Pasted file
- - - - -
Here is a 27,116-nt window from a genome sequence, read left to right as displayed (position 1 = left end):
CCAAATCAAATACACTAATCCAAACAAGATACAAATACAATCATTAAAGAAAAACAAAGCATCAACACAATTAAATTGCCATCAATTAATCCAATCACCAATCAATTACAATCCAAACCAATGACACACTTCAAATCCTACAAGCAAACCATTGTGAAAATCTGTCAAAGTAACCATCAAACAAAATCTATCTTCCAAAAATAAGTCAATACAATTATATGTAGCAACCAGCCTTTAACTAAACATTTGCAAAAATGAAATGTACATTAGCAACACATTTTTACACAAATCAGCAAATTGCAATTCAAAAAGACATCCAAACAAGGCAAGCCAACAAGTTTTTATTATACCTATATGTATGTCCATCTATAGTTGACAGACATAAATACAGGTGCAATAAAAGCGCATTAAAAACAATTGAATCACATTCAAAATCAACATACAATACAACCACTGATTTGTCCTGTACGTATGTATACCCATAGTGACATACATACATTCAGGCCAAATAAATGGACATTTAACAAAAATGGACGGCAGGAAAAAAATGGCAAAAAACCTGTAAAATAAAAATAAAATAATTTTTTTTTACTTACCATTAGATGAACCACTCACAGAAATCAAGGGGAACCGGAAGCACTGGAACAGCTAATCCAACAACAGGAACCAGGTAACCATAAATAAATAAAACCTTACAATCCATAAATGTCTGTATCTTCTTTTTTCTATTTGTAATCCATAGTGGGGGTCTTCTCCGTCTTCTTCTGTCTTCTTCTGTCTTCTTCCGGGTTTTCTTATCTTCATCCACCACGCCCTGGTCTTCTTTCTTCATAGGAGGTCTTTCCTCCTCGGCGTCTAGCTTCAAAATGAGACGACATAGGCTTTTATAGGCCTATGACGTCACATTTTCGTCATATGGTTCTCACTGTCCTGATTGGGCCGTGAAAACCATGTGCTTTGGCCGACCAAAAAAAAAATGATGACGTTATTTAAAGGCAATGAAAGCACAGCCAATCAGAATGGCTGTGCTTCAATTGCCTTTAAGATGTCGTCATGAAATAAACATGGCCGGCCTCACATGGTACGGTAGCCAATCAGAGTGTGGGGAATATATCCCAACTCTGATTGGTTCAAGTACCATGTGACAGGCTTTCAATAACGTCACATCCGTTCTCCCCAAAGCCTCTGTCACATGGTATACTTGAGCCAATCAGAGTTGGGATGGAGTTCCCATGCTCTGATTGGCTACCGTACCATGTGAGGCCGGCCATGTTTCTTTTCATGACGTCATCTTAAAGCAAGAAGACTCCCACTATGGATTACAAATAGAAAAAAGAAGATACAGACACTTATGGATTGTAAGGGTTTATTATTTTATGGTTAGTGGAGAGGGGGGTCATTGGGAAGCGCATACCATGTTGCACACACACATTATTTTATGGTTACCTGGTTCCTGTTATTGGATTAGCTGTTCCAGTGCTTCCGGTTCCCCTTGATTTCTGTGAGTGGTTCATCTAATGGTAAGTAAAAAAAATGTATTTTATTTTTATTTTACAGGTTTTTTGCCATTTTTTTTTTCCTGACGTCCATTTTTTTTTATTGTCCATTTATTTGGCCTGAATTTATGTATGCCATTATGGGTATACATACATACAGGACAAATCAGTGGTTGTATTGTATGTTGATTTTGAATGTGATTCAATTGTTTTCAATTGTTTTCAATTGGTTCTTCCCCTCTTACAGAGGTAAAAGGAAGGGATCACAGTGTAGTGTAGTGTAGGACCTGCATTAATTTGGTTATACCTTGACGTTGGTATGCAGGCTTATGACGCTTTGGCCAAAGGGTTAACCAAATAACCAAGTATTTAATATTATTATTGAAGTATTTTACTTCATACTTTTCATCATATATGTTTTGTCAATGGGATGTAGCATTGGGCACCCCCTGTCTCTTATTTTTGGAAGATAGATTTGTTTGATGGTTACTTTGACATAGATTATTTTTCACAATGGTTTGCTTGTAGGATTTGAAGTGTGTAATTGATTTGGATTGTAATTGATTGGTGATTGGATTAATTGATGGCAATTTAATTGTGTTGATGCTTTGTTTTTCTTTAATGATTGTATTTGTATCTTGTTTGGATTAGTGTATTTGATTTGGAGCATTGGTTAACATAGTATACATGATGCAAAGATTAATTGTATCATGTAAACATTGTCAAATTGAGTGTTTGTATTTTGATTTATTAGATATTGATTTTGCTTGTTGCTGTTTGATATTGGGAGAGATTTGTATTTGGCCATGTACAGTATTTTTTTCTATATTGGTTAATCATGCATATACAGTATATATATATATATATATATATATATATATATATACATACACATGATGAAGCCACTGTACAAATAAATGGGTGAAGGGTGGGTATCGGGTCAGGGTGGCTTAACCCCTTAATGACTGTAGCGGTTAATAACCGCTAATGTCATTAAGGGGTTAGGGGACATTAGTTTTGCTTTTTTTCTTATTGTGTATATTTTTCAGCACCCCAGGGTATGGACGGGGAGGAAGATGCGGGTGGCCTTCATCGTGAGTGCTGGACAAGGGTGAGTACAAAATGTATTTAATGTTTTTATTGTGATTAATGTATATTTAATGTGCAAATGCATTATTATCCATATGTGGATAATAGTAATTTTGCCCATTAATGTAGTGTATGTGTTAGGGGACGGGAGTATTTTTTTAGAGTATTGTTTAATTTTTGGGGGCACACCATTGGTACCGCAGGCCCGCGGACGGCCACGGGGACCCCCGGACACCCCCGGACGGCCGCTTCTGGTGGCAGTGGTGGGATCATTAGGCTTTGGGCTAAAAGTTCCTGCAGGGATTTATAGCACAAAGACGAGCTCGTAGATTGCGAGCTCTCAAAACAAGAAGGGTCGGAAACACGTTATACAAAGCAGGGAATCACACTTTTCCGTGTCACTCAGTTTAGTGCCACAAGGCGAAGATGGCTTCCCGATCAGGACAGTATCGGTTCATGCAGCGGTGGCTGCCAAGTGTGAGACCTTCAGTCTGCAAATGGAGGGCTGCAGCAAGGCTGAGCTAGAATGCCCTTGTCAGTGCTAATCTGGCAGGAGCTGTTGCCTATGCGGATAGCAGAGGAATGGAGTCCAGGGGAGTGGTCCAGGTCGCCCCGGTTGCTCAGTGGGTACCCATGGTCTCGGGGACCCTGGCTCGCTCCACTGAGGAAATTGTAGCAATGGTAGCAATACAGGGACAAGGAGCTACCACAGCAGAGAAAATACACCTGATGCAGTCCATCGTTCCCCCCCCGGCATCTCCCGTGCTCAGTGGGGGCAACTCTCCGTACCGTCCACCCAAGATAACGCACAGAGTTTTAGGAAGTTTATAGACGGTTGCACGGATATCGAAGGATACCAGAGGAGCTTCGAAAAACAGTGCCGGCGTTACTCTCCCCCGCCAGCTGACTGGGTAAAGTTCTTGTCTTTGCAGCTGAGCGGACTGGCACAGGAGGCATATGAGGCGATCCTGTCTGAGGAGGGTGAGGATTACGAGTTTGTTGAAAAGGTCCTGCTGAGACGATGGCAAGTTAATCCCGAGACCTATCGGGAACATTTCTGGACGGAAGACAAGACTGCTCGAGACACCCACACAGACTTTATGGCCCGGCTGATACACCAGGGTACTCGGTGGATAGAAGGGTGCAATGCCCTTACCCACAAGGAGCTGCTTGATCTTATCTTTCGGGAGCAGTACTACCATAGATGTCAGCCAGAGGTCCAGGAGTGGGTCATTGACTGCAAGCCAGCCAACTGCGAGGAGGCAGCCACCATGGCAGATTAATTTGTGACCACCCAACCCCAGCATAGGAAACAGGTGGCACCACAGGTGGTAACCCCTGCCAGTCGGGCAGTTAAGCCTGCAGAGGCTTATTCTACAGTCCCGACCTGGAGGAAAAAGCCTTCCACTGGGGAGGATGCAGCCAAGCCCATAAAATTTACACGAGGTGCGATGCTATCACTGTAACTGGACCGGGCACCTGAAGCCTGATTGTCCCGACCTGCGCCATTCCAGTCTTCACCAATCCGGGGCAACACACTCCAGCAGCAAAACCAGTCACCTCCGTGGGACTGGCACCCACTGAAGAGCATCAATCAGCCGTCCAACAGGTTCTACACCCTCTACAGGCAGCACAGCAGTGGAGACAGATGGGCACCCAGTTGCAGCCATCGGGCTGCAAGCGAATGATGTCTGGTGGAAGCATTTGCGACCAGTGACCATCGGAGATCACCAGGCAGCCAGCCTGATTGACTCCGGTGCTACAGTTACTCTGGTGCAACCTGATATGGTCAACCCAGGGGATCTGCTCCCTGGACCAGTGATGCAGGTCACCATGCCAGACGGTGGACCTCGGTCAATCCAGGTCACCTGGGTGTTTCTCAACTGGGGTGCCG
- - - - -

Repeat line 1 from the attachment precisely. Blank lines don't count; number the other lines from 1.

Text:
Here is a 27,116-nt window from a genome sequence, read left to right as displayed (position 1 = left end):